Convenient Election Day voting centers can improve voter turnout: study

Oct 31, 2011

The convenience of Election Day voting centers can increase voter turnout, according to a new paper by political scientists Robert Stein of Rice University and Greg Vonnahme of the University of Alabama.

"Voting at Non-Precinct Polling Places: A Review and Research Agenda" appears in the latest issue of the Election Law Journal. The paper is an analysis of existing research on voter identification and nonprecinct voting, two subjects that have generated considerable debate in the media and between .

While suggestions of widespread voter fraud and the impact of various voting laws and reforms may be overstated, the positive impact of voting centers is not, said Stein, the Lena Gohlman Fox Professor of at Rice. Of all the election laws, reforms and voting methods, Election Day voting centers are the only system that has had an appreciable effect on .

This video is not supported by your browser at this time.

"Over the last 3-5 years, research has revealed that implementation of voting centers has led to up to a 10 percent increase in not only voter turnout, but turnout of people who wouldn't normally vote," Stein said.

Stein compared voting to shopping, saying that most store owners try to make the easy for customers. Thanks to their size and accessibility, voting centers have the same positive impact on voting, he said.

"In dozens of states, we've found that if voters have an opportunity to vote at a location that's more central to where they conduct their daily business, they're more likely to vote," Stein said. "Voting is not unlike any other type of retail sale. Customers don't want to spend a lot of extra time looking for a place to shop, a parking space or a manager. The same is true for voters, particularly those who are as undecided about who to vote for as they are to vote."

According to Stein, voting centers work best in low-density , rather than cities with large walking populations, and are most appealing to voters who are less likely to vote due to hectic schedules.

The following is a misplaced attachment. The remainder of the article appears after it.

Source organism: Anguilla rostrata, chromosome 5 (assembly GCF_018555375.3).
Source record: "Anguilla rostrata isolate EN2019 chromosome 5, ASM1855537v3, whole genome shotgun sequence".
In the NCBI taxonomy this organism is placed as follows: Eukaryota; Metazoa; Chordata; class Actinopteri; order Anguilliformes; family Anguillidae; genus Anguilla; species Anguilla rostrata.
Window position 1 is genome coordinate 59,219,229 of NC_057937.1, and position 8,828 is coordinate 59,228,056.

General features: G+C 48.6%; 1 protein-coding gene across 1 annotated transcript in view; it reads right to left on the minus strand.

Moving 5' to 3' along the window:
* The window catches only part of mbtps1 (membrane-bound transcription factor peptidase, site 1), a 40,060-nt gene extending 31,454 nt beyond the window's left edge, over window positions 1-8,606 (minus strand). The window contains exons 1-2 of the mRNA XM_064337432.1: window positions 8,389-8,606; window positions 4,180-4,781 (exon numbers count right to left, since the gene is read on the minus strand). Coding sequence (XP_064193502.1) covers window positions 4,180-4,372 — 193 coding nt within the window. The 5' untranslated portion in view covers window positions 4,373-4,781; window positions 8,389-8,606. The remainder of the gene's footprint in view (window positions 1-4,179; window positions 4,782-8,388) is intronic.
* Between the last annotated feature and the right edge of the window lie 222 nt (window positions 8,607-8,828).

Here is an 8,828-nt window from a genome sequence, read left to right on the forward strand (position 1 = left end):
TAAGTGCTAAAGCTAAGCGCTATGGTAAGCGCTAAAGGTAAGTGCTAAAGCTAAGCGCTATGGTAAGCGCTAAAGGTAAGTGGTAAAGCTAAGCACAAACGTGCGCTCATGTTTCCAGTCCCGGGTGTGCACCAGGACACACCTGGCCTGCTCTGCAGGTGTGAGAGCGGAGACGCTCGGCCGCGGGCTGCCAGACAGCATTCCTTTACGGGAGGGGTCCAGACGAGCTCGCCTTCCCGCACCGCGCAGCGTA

"It may sound demeaning or undemocratic, but the simple fact of the matter is that for most Americans, voting is not a high-priority activity," he said. "When we have elections, people require convenience."

Stein hopes that the paper will encourage more awareness and research of nonprecinct voting in an effort to help citizens and their representatives make informed and intelligent choices about the mode of election administration they want to adopt.

Explore further: Consumer loyalty driven by aesthetics over functionality

More information: Voting at Non-Precinct Polling Places: A Review and Research Agenda: bakerinstitute.org/publication… LJPolling-100311.pdf

add to favorites email to friend print save as pdf

Related Stories

Should compulsory voting be adopted worldwide?

Nov 06, 2008

(PhysOrg.com) -- Is compulsory voting the most effective way of ensuring a true democracy? A University of Adelaide study will help address this question and could provide a global solution to addressing declining levels ...

Early voting option can decrease turnout, research shows

Nov 17, 2009

(PhysOrg.com) -- Although states are moving quickly to put in place election procedures that allow for early voting, allowing people to cast ballots ahead of Election Day often results in lower turnout, according to research ...

Is smartphone technology the future of US elections?

Sep 12, 2011

With more and more Americans upgrading to smartphones, and as smartphone capabilities continue to improve, even the U.S. government is considering innovative ways to harness this advancing technology. Human factors/ergonomics ...

Recommended for you

Consumer loyalty driven by aesthetics over functionality

12 hours ago

When designing a new car, manufacturers might try to attract consumers with more horsepower, increased fuel efficiency or a lower price point. But new research from San Francisco State University shows consumers' loyalty ...

User comments : 0

Please sign in to add a comment. Registration is free, and takes less than a minute. Read more

Click here to reset your password.
Sign in to get notified via email when new comments are made.